Allergic contact dermatitis is a major health issue for some people. The US General Accounting Office reported, “The potential health risks associated with formaldehyde vary, depending largely on the means of exposure (e.g., inhalation or dermal contact), the concentration of the formaldehyde, and the duration of exposure. Inhaled formaldehyde may cause such effects as nausea, exacerbation of asthma, and cellular changes that may lead to the development of tumors.” 

OSHA has published a Substance Technical Guidelines for Formalin. For skin contact, OSHA recommends, “Wash the affected area of your body with soap or mild detergent and large amounts of water until no evidence of the chemical remains (at least 15 to 20 minutes). If there are chemical burns, get first aid to cover the area with sterile, dry dressing and bandages. Get medical attention if you experience appreciable eye or respiratory irritation.” The International Agency for Research on Cancer (IARC) classifies formaldehyde as a human carcinogen. The National Toxicology Program, an interagency program of the Department of Health and Human Services, named formaldehyde a known human carcinogen.


The “tech clothing” Industry has increased the marketing of non-cotton manufactured clothing in the US. Formaldehyde levels in clothing, commonly used for wrinkle resistance, are not regulated, and that data is publicly unavailable.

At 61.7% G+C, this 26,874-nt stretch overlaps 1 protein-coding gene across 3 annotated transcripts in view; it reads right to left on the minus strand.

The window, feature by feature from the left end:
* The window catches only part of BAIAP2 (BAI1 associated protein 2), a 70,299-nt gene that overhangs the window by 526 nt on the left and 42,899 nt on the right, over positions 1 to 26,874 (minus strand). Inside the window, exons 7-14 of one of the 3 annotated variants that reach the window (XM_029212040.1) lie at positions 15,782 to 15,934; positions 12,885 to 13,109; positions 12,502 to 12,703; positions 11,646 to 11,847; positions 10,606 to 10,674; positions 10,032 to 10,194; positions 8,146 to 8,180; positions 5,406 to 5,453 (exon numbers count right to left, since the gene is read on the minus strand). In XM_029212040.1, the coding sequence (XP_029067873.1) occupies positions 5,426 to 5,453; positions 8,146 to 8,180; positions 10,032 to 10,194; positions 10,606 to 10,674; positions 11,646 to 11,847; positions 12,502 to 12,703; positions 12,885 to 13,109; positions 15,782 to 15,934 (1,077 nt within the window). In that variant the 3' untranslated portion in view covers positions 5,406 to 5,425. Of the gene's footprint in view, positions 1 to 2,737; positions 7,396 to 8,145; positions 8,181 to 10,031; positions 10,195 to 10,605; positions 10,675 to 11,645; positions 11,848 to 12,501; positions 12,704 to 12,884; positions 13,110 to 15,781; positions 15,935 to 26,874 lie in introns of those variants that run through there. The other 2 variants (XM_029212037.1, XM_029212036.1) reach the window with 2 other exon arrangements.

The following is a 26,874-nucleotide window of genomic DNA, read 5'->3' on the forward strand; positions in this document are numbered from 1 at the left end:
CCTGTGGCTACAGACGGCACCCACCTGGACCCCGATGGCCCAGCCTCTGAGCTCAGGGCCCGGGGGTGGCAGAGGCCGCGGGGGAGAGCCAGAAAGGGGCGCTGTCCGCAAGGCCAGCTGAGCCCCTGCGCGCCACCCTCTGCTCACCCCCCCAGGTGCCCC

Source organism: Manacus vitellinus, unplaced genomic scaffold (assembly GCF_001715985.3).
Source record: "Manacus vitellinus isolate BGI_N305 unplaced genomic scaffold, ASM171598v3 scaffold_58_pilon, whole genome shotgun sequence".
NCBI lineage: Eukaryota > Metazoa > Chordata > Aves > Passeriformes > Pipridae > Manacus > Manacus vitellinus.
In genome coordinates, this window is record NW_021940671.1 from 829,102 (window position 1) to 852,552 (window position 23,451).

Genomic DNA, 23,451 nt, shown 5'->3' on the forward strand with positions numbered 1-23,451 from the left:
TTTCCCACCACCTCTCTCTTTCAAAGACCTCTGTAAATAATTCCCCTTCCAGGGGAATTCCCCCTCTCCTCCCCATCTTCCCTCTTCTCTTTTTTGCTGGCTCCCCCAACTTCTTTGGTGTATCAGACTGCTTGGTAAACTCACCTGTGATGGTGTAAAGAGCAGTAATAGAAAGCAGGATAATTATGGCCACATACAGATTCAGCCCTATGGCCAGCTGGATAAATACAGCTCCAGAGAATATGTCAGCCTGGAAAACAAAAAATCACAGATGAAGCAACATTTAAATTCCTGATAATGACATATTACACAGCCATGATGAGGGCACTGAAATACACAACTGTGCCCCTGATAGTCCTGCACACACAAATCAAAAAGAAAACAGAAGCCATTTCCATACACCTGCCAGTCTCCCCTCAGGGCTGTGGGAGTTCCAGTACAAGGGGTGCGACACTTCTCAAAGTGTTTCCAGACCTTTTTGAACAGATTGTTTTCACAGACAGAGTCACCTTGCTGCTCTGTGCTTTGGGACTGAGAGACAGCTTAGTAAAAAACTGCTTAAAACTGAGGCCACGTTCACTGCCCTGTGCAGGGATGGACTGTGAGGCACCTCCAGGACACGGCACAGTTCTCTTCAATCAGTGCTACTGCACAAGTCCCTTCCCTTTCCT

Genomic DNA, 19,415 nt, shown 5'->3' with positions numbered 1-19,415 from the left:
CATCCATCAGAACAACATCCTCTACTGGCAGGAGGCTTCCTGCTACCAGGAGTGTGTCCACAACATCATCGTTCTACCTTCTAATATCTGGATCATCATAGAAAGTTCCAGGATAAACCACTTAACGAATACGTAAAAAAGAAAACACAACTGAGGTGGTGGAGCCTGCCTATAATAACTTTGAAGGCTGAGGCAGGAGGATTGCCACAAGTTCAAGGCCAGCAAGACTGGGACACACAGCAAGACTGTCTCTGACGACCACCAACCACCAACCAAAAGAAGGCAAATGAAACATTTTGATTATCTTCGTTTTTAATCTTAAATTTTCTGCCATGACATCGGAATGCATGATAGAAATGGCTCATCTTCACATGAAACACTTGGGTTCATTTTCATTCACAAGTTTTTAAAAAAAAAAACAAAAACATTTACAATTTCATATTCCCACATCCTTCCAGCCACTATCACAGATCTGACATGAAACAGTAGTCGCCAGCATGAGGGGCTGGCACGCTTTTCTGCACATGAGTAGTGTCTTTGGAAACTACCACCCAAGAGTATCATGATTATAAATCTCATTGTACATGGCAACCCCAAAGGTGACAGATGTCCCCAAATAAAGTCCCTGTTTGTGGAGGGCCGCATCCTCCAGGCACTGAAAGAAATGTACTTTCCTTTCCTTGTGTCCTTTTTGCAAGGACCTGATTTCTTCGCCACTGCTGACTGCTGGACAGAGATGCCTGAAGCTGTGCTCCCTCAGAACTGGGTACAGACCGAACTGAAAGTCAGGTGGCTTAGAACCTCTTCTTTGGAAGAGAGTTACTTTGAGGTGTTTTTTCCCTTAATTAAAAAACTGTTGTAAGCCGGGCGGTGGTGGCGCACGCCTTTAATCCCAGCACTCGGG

In the past, workers’ compensation occupational exposure claims have given rise to massive waves of third-party litigation. While the primary recovery may be the employer/workers’ compensation insurance company, the secondary claim would be against the ultimate wrongdoers, the manufacturers and suppliers of the product or toxic substance. 

What might appear as inconsequential and quickly resolving contact dermatitis claims may morph into systemic allergic, sensitive claims similar to the flood of past latex allergy claims flowing from the universal mandate to use latex powdered examination gloves by health care workers. Additionally, these exposures may also evolve into severe and complex occupational cancer claims that would emerge after significant latency periods. The verdict in the American Airlines flight attendants highlights another potential emerging wave in the workers’ compensation system.

Jon L. Gelman of Wayne, NJ, is the author of NJ Workers’ Compensation Law (West-Thomson-Reuters) and co-author of the national treatise Modern Workers’ Compensation Law (West-Thomson-Reuters). For over five decades, the Law Offices of Jon L Gelman  1.973.696.7900  has been representing injured workers and their families who have suffered occupational accidents and illnesses.

Blog: Workers ' Compensation

LinkedIn: JonGelman

LinkedIn Group: Injured Workers Law & Advocacy Group

Author: "Workers' Compensation Law" West-Thomson-Reuters

Recommended Citation: Gelman, Jon L., Toxic Flight Attendant Uniforms Result in a $1.1 Million Verdict, (11/08/2023),